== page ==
RBS often causes unwanted noise depending on the technology used. As noted earlier, RBS reduces wear on mechanical brake systems reducing maintenance costs; however, this implies that they increase maintenance efforts for an extra component. According to Perktold et al. (2016, p. 23), RBS increases the complexity of the braking and control systems. Therefore, the efficiency of regenerative braking systems can only be maximized if these disadvantages are reduced or eliminated.
The Level of Performance of Regenerative Braking Systems
Evaluating how well regenerative braking systems work involves examining two parameters: efficiency and effectiveness. In regards to regenerative braking, these two terms are entirely different.
This refers to the capacity of the regenerative braking to capture energy lost during braking. Studies illustrate that no machine that is 100% efficient as any process of energy transfer will incur some loss in noise, heat, or sound. According to Patil et al. (2015), the efficiency of a regenerating braking system varies depending on automobiles, batteries, controllers, and motors. Toll (2018) illustrates that most regenerative braking systems are 60 -70 percent efficient.
According to Toll (2018), Regen loses an estimated 10-20% of energy being captured followed by another 20-20% lost by the car. This value is fairly standard in most electric cars: trucks, electric scooters, cars, and electric bicycles. Toll (2018) further explains that 70 percent does not meet that the regenerative braking will increase its capacity by 70 percent, it means that the kinetic energy lost during braking can be turned back to acceleration.
Refers to the impact of regenerative braking; it is the measure of how much regenerative braking can increase range. Similar to efficiency, the effectiveness of regenerative braking varies, but this variation is caused by factors, such as driving conditions, terrain, and size of the car. Toll (2018) illustrates that driving conditions have the largest impacts. For example, regenerative braking is more effective in stop-and-go city traffic as compared to highway commuting. Vehicles driving uphill limits the chance of braking, but downhill driving regenerates more energy due to prolonged braking periods. Heavier automobiles, such as trucks have more momentum and kinetic energy when in motion as compared to small ones. Toll (2018) cites the example of Tesla cars that show regenerative braking power, such as 60kW during handbraking.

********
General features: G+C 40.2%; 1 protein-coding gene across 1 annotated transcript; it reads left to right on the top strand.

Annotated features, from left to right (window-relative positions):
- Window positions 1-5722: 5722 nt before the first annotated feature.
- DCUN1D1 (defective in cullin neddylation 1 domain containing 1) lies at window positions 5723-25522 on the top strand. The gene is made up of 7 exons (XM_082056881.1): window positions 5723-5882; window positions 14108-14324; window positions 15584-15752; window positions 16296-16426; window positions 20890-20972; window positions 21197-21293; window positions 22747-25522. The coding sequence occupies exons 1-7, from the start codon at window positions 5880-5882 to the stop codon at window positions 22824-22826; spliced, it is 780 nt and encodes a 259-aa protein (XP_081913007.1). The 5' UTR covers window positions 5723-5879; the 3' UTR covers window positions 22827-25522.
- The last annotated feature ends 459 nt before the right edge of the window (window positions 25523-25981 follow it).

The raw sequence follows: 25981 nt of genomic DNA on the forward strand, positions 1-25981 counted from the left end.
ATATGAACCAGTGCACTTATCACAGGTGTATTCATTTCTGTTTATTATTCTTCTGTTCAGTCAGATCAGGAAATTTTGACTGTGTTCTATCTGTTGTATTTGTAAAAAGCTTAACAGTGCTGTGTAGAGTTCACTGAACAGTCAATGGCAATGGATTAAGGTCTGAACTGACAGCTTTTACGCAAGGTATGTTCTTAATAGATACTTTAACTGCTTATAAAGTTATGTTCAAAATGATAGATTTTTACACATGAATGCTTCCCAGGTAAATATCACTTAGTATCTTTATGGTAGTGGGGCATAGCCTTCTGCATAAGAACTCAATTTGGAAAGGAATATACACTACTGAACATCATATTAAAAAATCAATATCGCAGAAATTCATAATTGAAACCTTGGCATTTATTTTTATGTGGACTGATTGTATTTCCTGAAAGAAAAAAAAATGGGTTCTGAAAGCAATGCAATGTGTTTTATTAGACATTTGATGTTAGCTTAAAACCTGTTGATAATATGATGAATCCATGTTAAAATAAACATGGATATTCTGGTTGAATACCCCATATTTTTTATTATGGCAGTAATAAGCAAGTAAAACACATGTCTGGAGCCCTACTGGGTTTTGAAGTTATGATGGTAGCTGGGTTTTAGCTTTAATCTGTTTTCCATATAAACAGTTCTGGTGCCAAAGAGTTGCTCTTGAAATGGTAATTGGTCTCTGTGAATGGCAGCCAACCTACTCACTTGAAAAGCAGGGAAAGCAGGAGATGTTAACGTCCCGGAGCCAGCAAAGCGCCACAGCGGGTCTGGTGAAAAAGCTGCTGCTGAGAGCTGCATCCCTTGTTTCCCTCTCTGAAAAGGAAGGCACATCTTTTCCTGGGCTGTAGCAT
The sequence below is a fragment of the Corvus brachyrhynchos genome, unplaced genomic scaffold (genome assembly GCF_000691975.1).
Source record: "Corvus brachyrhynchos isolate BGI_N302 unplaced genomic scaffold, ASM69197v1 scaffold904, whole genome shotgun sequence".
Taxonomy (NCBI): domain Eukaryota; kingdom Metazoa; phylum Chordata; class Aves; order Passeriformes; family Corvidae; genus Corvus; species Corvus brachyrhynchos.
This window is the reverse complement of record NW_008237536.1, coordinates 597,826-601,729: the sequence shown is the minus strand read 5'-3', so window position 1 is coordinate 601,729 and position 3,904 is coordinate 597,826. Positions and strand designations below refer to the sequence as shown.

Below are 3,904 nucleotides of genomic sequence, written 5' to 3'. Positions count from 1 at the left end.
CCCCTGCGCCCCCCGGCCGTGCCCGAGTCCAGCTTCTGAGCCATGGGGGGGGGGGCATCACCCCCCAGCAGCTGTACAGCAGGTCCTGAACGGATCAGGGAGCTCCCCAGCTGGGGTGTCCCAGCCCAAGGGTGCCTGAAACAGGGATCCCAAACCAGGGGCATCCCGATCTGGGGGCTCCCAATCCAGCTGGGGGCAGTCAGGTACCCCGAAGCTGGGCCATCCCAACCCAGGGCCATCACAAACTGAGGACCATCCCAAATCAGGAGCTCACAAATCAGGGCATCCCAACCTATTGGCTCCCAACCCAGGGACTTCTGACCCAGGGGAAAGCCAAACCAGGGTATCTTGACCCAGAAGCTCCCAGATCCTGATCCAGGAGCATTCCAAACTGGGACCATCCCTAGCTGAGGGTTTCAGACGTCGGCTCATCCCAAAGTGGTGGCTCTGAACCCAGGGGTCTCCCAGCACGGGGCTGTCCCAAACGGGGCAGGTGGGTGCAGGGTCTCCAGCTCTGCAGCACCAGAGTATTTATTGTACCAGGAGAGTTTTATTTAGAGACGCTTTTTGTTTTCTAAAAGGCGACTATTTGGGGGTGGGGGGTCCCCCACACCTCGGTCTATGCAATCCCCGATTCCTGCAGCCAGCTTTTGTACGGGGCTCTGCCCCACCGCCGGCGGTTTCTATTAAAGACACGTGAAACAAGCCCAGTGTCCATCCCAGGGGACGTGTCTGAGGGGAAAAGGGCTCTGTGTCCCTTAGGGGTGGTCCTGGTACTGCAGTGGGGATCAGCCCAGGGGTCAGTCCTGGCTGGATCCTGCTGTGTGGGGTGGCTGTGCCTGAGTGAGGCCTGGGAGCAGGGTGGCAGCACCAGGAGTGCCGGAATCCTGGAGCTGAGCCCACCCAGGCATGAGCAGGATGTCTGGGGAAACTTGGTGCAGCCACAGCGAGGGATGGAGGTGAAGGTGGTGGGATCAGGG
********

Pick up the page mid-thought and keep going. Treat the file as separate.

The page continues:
Regenerative braking systems have gained popularity over the recent years, especially for electric and hybrid vehicles. Traditional or conventional vehicles present many problems relating to environmental pollution. The increased demand for electric and hybrid cars have increased the popularity for regenerative braking systems as car manufacturing attempt to improve efficiency and effectiveness of automobiles. There are different types of RBS, but limited knowledge of the most effective systems has slowed their adoption.
Car manufacturing companies are exploring different types of RBS in their attempts to cut operational costs and other expenses relating to car production and environmental management. The report has focused on three key areas; the schematic of a regenerative braking system in electric cars, their working principles, and their key advantages and disadvantages. A basic RBS is made up of four elements: energy storage unit, batteries, regenerative brake controller, and primary controller.
They work under the basic principle of converting kinetic energy to stored energy that is later used during acceleration. Common types of regenerative braking systems include electrical regenerative braking, hydraulic regenerative braking, and flywheels. RBS has many advantages and disadvantages. For example, these systems have improved fuel consumption and driving range. They increase the effectiveness and efficiency in stop-and-go driving.
On the other hand, they cannot fully substitute friction brakes since their wheel torque capacity in electric motors is less as compared to one for friction brakes. They also have size limitations to fit into the care and maintain standard weight. Overall, regenerative braking systems are efficient in regard to energy consumption increasing their popularity among electric and hybrid car manufacturers.
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Perktold, F., Ing, F.P.D.I.D. and Tum, M.R.M., (2016). ‘Research on a regenerative braking system for a golf cart’: pp 1-92. Web.
Toll, M. (2018). ‘Regenerative braking: How it works and is it worth it in small EVs?’ – Electrek. Electrek. Web.
Xiao, B., et al. (2017). ‘Enhanced regenerative braking strategies for electric vehicles: Dynamic performance and potential analysis.’ Energies, 10(11), pp.1-19.